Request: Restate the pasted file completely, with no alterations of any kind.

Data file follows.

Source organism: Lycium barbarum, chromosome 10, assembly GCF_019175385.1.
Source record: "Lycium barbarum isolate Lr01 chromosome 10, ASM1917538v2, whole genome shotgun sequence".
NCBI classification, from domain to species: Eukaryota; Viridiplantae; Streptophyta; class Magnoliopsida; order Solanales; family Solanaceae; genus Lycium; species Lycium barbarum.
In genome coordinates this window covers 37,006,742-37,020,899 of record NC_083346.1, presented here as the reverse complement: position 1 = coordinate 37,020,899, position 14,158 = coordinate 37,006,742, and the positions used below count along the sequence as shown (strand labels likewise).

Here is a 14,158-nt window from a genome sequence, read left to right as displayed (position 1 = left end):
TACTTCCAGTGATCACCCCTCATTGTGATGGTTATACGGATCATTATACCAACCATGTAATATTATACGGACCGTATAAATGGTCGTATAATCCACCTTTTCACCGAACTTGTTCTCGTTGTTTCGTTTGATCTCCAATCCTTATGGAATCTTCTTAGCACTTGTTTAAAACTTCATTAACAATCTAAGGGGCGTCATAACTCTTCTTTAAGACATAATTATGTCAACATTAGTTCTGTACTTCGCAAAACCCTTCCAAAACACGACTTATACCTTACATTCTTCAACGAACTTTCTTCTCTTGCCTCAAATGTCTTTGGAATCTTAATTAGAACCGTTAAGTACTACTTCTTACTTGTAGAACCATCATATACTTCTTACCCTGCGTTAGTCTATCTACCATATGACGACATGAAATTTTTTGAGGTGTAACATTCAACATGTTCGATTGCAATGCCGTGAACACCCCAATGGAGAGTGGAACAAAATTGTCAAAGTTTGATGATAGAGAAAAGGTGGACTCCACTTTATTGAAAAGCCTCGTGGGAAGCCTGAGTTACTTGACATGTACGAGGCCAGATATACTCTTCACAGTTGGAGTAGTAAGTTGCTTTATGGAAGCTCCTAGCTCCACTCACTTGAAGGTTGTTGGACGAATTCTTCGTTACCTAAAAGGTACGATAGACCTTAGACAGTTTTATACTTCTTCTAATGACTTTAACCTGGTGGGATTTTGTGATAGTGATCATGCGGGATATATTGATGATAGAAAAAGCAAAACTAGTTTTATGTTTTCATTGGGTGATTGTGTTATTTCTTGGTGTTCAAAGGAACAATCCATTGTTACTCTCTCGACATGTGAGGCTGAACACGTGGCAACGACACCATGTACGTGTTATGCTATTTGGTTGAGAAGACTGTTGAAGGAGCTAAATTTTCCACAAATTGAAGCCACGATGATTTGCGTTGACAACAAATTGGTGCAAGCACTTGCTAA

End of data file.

Source organism: Lycium barbarum, chromosome 10, assembly GCF_019175385.1.
Source record: "Lycium barbarum isolate Lr01 chromosome 10, ASM1917538v2, whole genome shotgun sequence".
NCBI classification, from domain to species: Eukaryota; Viridiplantae; Streptophyta; class Magnoliopsida; order Solanales; family Solanaceae; genus Lycium; species Lycium barbarum.
In genome coordinates this window covers 37,006,742-37,020,899 of record NC_083346.1, presented here as the reverse complement: position 1 = coordinate 37,020,899, position 14,158 = coordinate 37,006,742, and the positions used below count along the sequence as shown (strand labels likewise).

Here is a 14,158-nt window from a genome sequence, read left to right as displayed (position 1 = left end):
TACTTCCAGTGATCACCCCTCATTGTGATGGTTATACGGATCATTATACCAACCATGTAATATTATACGGACCGTATAAATGGTCGTATAATCCACCTTTTCACCGAACTTGTTCTCGTTGTTTCGTTTGATCTCCAATCCTTATGGAATCTTCTTAGCACTTGTTTAAAACTTCATTAACAATCTAAGGGGCGTCATAACTCTTCTTTAAGACATAATTATGTCAACATTAGTTCTGTACTTCGCAAAACCCTTCCAAAACACGACTTATACCTTACATTCTTCAACGAACTTTCTTCTCTTGCCTCAAATGTCTTTGGAATCTTAATTAGAACCGTTAAGTACTACTTCTTACTTGTAGAACCATCATATACTTCTTACCCTGCGTTAGTCTATCTACCATATGACGACATGAAATTTTTTGAGGTGTAACATTCAACATGTTCGATTGCAATGCCGTGAACACCCCAATGGAGAGTGGAACAAAATTGTCAAAGTTTGATGATAGAGAAAAGGTGGACTCCACTTTATTGAAAAGCCTCGTGGGAAGCCTGAGTTACTTGACATGTACGAGGCCAGATATACTCTTCACAGTTGGAGTAGTAAGTTGCTTTATGGAAGCTCCTAGCTCCACTCACTTGAAGGTTGTTGGACGAATTCTTCGTTACCTAAAAGGTACGATAGACCTTAGACAGTTTTATACTTCTTCTAATGACTTTAACCTGGTGGGATTTTGTGATAGTGATCATGCGGGATATATTGATGATAGAAAAAGCAAAACTAGTTTTATGTTTTCATTGGGTGATTGTGTTATTTCTTGGTGTTCAAAGGAACAATCCATTGTTACTCTCTCGACATGTGAGGCTGAACACGTGGCAACGACACCATGTACGTGTTATGCTATTTGGTTGAGAAGACTGTTGAAGGAGCTAAATTTTCCACAAATTGAAGCCACGATGATTTGCGTTGACAACAAATTGGTGCAAGCACTTGCTAA